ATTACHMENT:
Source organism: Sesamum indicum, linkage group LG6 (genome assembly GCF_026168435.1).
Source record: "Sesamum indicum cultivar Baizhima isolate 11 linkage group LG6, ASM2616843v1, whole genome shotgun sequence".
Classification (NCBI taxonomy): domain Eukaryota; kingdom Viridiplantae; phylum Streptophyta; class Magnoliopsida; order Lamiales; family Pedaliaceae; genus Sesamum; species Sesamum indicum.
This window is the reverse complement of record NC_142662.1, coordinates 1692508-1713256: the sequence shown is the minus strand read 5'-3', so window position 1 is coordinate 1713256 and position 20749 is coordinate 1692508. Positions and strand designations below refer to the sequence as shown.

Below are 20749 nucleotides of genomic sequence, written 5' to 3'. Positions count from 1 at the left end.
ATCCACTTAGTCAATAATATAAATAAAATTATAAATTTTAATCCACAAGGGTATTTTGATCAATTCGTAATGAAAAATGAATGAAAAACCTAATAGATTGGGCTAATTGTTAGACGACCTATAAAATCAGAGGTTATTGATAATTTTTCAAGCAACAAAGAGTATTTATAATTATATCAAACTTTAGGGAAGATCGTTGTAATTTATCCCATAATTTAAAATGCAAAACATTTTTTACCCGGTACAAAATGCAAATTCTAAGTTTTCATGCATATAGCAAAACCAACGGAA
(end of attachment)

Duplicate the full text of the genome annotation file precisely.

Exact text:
Source organism: Sesamum indicum, linkage group LG6 (genome assembly GCF_026168435.1).
Source record: "Sesamum indicum cultivar Baizhima isolate 11 linkage group LG6, ASM2616843v1, whole genome shotgun sequence".
Classification (NCBI taxonomy): domain Eukaryota; kingdom Viridiplantae; phylum Streptophyta; class Magnoliopsida; order Lamiales; family Pedaliaceae; genus Sesamum; species Sesamum indicum.
This window is the reverse complement of record NC_142662.1, coordinates 1692508-1713256: the sequence shown is the minus strand read 5'-3', so window position 1 is coordinate 1713256 and position 20749 is coordinate 1692508. Positions and strand designations below refer to the sequence as shown.

Below are 20749 nucleotides of genomic sequence, written 5' to 3'. Positions count from 1 at the left end.
ATCCACTTAGTCAATAATATAAATAAAATTATAAATTTTAATCCACAAGGGTATTTTGATCAATTCGTAATGAAAAATGAATGAAAAACCTAATAGATTGGGCTAATTGTTAGACGACCTATAAAATCAGAGGTTATTGATAATTTTTCAAGCAACAAAGAGTATTTATAATTATATCAAACTTTAGGGAAGATCGTTGTAATTTATCCCATAATTTAAAATGCAAAACATTTTTTACCCGGTACAAAATGCAAATTCTAAGTTTTCATGCATATAGCAAAACCAACGGAA